Katherine Marshall is a senior fellow at the Berkley Center for Religion, Peace, and World Affairs, where she leads the center's work on religion and global development, and a professor of the practice of development, conflict, and religion in the Walsh School of Foreign Service. She helped to create and now serves as the executive director of the World Faiths Development Dialogue. She is also vice president of the G20 Interfaith Association. Marshall, who worked at the World Bank from 1971 to 2006, has nearly five decades of experience on a wide range of development issues in Africa, Latin America, East Asia, and the Middle East, particularly those facing the world’s poorest countries. She led the World Bank’s faith and ethics initiative between 2000 and 2006.
Mobilizing the massive global COVID-19 vaccination campaign is an all-hands job. For many reasons, including their highly trusted and ubiquitous presence, religious leaders and institutions have potentially large roles in advocating for equitable vaccine rollout, helping to reach the poorest communities, and supporting efforts to overcome the troubling hesitancy that slows vaccination progress. A new Religion and Vaccine Survey, conducted by the Public Religion Research Institute (PRRI) and the Interfaith Youth Core (IYC), offers some reassuring news, with data demonstrating that U.S. religious actors have helped to boost vaccination levels in recent months.
The June 2021 survey was an update of a similar collaborative survey conducted in March 2021, and it focused on attitudes toward COVID-19 vaccination among specific religious communities in the United States. There were significant shifts between the two surveys. The June study concludes that the percentage of Americans who say they are vaccine-hesitant—meaning they will either wait to get vaccinated or will only get vaccinated if they have to—has declined among all of the religious subgroups surveyed. It suggests that religious appeals have played an important part in countering vaccine hesitancy.
Acceptance of the vaccine among Hispanic Protestant groups jumped from 43% to 56% between March and June, and Hispanic Catholic vaccine acceptance increased from 56% to 80%. Vaccine acceptance among Black Protestants increased from 49% to 66%, while vaccine hesitancy dropped from 32% to 21%. Other religious groups—such as non-Christians, other Christians, the religiously unaffiliated, and white mainline Protestant groups—all saw vaccine acceptance rates increase 11 to 15 percentage points.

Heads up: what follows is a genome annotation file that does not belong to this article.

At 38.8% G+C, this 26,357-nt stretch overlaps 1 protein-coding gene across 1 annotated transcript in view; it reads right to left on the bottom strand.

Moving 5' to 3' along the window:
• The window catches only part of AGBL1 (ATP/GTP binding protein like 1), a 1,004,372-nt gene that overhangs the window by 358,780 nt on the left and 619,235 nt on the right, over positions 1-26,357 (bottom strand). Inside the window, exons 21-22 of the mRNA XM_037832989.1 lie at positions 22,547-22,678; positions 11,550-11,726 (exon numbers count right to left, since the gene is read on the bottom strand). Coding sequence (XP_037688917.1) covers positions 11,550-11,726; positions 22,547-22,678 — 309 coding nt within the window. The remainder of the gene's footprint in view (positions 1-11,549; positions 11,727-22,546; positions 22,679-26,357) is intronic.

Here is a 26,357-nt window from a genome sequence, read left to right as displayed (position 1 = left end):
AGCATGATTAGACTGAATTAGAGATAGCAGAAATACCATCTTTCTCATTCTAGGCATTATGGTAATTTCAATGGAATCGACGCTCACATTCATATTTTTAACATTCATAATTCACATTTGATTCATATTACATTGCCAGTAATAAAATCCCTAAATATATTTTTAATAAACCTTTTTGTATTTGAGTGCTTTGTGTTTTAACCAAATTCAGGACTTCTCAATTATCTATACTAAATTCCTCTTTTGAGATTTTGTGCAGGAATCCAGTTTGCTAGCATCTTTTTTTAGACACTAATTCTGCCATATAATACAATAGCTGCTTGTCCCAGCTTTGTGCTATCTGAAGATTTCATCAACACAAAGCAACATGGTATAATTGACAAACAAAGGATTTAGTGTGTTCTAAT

Respondents cited religious leader action as influential in shifting the tide of vaccine hesitancy. Among religious respondents who were vaccinated and attend religious services at least a few times a year, more than one-third reported that faith-linked approaches had an impact on their decision. 40% of Hispanic Protestants and 30% of Black Protestants who became vaccine acceptors and who attend religious services said that one or more faith-linked approaches—for example, forums on vaccine use convened by a local religious community or a faith leader’s encouragement—helped convince them to get vaccinated. And more than one in four vaccinated white evangelical Protestants reported that faith-linked approaches encouraged them to accept vaccination.
Religious influences appear to be still more pronounced among religious groups who remain vaccine-hesitant. Nearly four in 10 vaccine-hesitant Americans who attend religious services say one or more faith-based approaches would make them more likely to get vaccinated, and 44% of vaccine-hesitant Hispanic Protestants responded that faith-linked approaches could convince them to get the vaccine. Almost a third of vaccine-hesitant white evangelical Protestants who attend services responded that with faith-based approaches they might become vaccine acceptors. Vaccine-hesitant white Catholics were twice as likely to say faith-based approaches could sway their vaccine beliefs.
The results are encouraging given significant recent efforts by diverse groups and deliberate political support for religious engagement on vaccination campaigns: the Faiths4Vaccines coalition is a prominent example. The detailed and timely survey data also suggest some potential ways to enhance the impact of these efforts but above all highlight the urgency of action in the fast-evolving pandemic. One challenge is that even positive religious outreach seems to see a declining impact over time, with vaccine-hesitant members of most of the religious subgroups surveyed reporting that they are less likely to turn to faith leaders for information today than they were in March. The survey results also point to the need to direct efforts specifically to those who are vaccine-hesitant, while new approaches are needed for those who outright refuse vaccination. There is also room to encourage religious leaders to take on the challenge, as some lament that they are wasting their breath in trying to convince their congregations to get vaccinated. And there is more to do to learn which approaches—a vaccine clinic or pop-up event versus a sermon, for example—work best.
The PRRI-IYC survey results align with global patterns that are seen in the Religious Responses to COVID-19 project, a collaboration between the Berkley Center for Religion, Peace, and World Affairs at Georgetown University, the World Faiths Development Dialogue, and the Joint Learning Initiative on Faith and Local Communities. These patterns differ by context, but a common factor is trust—an important part of continued dialogue between faith communities and health experts to combat vaccine hesitancy and resistance.
Editor’s Note: Lily Erickson (SFS’23), a Berkley Center student assistant, contributed to the drafting of this post.